Exorcising The Demon Of Unemployment

Unemployment has grown into a severe issue in Pakistan, that imperils not just the country's economic growth, but also exacts a terrible toll on multiple markers of psychological health and wellbeing.

Exorcising The Demon Of Unemployment

Economic policies that improve economic well-being are intertwined with the promotion of equality, poverty reduction, and an increased standard of living. The future of employment opportunities and the future of Pakistani youth is yet unknown, as the challenges of the energy crisis, IMF mandated petrol price hikes, and political instability are taking the table at the moment. 

The future seems dark, as measures still need to be taken to secure an environment that allows businesses to flourish, that can support the IT industry, and stabilize the nation’s institutions. With skilled people in the workforce, it is possible to bring progressive change to an economy. This is a crucial time to create job opportunities with growth potential for degree holders. Think about the 2.5 million children in Pakistan who are out of school, and stand ready to be a part of the unemployment stream in the future.

Unemployment is a severe issue in Pakistan, with drastic consequences. Unemployment directly impacts people's living standards, and the unavailability of employment leads to distress and crime. It further adds to the deterioration of the ethical standards of society. Unemployment brings with it aggression, depression, anxiety, hopelessness, and restlessness, as these are all the psychological impacts of unemployment. One economic issue leads to multiple sociological and psychological distresses and lowers the nation's morale. The severity of the crisis needs to be understood. Taking measures to generate employment must be one of the nation’s top priorities. 

Data on unemployment has yet to be officially published since 2020-21. The labor force survey by the government, last published in 2021, unveiled high unemployment rates for the 20-24 age group at 12.23% (10.06% for males and 18.68% for women). For KPK, it was 16.73%, 12.98% for Punjab, 7.84% for Sindh, and 9.19% for Baluchistan. The prevailing state of unemployment is similar for other age groups. After 2020 when the pandemic struck, unemployment statistics are expected to be higher by now. The rise in oil and electricity prices caused a slump in business, which is another reason to anticipate an elevated level of unemployment in the present.

According to the UNICEF Situation Analysis of Children in Pakistan report, "an estimated 22.6 million children between the ages of 5 and 16 are out-of-school at the primary, middle and secondary levels – 44% of the country's children (40% boys vs. 49% girls, a significant gender gap). These include children who have never gone to school and those who have dropped out."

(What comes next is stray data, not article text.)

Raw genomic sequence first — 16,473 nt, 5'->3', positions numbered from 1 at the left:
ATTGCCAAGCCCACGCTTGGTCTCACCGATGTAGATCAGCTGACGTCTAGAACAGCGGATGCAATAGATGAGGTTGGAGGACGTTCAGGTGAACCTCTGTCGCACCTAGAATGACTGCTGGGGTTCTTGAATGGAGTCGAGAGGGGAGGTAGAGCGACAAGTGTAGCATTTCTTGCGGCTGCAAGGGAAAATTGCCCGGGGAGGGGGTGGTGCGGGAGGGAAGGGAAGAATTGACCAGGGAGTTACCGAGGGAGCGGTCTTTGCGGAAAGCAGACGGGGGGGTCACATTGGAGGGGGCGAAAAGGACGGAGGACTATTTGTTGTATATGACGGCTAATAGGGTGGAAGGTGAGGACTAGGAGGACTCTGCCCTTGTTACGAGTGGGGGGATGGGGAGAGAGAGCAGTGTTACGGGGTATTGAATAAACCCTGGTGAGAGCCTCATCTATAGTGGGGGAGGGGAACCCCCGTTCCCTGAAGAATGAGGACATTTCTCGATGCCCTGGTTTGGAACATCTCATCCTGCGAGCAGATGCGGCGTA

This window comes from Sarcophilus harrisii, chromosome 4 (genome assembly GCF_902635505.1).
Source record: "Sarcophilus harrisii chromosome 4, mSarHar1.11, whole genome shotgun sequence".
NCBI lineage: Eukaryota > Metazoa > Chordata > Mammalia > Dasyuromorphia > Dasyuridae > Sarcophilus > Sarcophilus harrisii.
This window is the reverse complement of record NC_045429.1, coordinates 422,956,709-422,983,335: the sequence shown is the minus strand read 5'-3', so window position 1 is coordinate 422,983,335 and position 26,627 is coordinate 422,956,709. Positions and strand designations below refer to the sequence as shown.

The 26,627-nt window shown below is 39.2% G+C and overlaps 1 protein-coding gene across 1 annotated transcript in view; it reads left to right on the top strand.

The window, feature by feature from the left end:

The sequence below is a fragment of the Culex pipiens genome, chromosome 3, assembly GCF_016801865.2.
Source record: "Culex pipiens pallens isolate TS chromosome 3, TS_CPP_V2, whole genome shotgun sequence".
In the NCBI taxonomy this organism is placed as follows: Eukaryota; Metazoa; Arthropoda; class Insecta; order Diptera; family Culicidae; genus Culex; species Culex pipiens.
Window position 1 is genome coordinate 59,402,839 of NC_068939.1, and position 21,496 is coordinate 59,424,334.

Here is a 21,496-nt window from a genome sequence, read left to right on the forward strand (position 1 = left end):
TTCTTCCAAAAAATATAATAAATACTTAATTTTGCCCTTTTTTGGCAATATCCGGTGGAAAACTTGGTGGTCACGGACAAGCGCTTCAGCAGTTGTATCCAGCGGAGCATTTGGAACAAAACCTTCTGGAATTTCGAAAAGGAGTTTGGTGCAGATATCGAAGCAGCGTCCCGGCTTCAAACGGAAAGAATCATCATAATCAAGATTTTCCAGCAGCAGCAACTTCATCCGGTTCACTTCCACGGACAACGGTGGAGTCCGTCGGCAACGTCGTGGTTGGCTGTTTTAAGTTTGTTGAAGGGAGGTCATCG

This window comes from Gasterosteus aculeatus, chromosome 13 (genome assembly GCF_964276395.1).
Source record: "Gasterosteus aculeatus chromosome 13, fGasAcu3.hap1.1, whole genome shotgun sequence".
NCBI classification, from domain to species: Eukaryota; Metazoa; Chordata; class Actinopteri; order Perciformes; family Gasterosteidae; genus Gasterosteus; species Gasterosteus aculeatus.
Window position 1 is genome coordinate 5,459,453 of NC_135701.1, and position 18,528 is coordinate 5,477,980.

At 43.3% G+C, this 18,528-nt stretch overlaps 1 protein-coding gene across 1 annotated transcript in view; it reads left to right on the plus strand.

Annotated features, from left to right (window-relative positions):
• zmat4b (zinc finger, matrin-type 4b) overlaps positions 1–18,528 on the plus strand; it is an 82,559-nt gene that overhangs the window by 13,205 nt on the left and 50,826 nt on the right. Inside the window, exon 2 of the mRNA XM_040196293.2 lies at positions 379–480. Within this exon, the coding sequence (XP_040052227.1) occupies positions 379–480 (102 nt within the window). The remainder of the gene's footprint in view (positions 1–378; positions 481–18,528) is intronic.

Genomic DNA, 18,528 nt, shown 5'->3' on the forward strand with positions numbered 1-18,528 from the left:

The state of deprivation is rising in Pakistan; however, there is no proper framework to engage these children in school due to elevated poverty levels. Poor households prefer their children to stay in the field to earn rather than go to school. After a few years, there is no facilitation to absorb such a large scale of children, noticeably uneducated and unskilled, in the employment stream. 

An economic survey in 2022-23 revealed that "more than 12.4 million Pakistanis have proceeded abroad for employment in over 50 countries through official procedures, as of December 2022." Such considerable brain drain leads to the loss of potential entrepreneurs and a shortage of important workers. 

The unavailability of jobs for skilled people is linked with severe issues of brain drain. Educated people striving for better living standards, secure life, healthy opportunities, and growth incentives are leaving the country. 

To overcome the evils of unemployment, the government must create ease of doing business, as flourishing businesses will generate employment opportunities.

Corruption and nepotism must be ended, and institutions must adhere to merit-based actions. Institutions need to commit to development and must identify gaps, so that more of the youth is engaged in employment opportunities.

The government needs to increase public spending on projects which can absorb the potential of highly skilled individuals. This will also help expand to the country's economy and overall productivity. Another priority must be creating skill learning platforms, where poor and low-income children can learn and become self-employed.

A prudent policy goal would be to target employment generation activities for skilled and degree holders, and unskilled women - so that they can become breadwinners and contribute to economic activity.

The author is a lecturer at the University of Central Punjab and has completed a PhD from the University of Gujrat.